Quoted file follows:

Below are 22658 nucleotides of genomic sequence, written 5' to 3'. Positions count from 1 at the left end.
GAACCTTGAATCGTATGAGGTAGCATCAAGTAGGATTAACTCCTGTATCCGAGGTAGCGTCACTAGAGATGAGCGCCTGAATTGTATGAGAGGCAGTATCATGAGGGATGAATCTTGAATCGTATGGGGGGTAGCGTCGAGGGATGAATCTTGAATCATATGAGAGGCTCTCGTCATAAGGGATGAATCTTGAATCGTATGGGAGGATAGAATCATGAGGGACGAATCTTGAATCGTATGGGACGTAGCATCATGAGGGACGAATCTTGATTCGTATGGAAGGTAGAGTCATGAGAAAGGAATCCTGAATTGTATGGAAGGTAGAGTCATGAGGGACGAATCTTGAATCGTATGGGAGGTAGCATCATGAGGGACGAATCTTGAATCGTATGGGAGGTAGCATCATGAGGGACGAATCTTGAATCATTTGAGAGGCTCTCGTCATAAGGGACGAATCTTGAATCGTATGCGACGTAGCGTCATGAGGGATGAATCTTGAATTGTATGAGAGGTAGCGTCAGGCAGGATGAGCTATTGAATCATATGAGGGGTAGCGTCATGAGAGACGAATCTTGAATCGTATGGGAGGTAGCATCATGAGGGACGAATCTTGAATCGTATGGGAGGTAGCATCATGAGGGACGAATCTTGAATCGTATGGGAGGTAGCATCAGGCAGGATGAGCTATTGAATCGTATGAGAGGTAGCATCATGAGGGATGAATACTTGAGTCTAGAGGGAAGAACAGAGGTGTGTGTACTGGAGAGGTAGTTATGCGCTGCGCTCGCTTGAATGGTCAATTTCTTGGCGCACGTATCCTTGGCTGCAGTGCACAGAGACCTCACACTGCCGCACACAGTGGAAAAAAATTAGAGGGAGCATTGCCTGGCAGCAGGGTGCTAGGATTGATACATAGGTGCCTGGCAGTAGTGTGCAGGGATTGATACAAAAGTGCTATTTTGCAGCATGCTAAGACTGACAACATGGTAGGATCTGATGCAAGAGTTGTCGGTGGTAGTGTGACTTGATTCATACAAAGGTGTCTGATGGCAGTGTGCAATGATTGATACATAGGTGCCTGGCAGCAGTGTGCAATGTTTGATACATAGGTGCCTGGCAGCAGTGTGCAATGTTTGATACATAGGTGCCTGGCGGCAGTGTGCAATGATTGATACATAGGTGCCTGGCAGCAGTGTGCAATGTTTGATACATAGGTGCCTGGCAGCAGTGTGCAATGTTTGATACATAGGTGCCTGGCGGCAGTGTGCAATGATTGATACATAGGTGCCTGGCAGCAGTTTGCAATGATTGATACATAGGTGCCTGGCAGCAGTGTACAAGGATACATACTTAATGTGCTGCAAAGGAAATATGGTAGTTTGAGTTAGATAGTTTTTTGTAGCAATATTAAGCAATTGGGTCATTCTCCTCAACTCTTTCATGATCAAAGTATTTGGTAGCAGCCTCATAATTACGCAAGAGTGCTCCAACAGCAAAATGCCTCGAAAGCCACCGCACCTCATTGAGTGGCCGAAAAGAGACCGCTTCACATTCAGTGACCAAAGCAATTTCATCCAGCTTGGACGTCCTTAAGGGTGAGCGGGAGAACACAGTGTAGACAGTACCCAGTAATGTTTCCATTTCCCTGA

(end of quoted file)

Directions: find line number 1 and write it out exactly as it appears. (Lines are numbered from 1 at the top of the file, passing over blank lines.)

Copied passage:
Below are 22658 nucleotides of genomic sequence, written 5' to 3'. Positions count from 1 at the left end.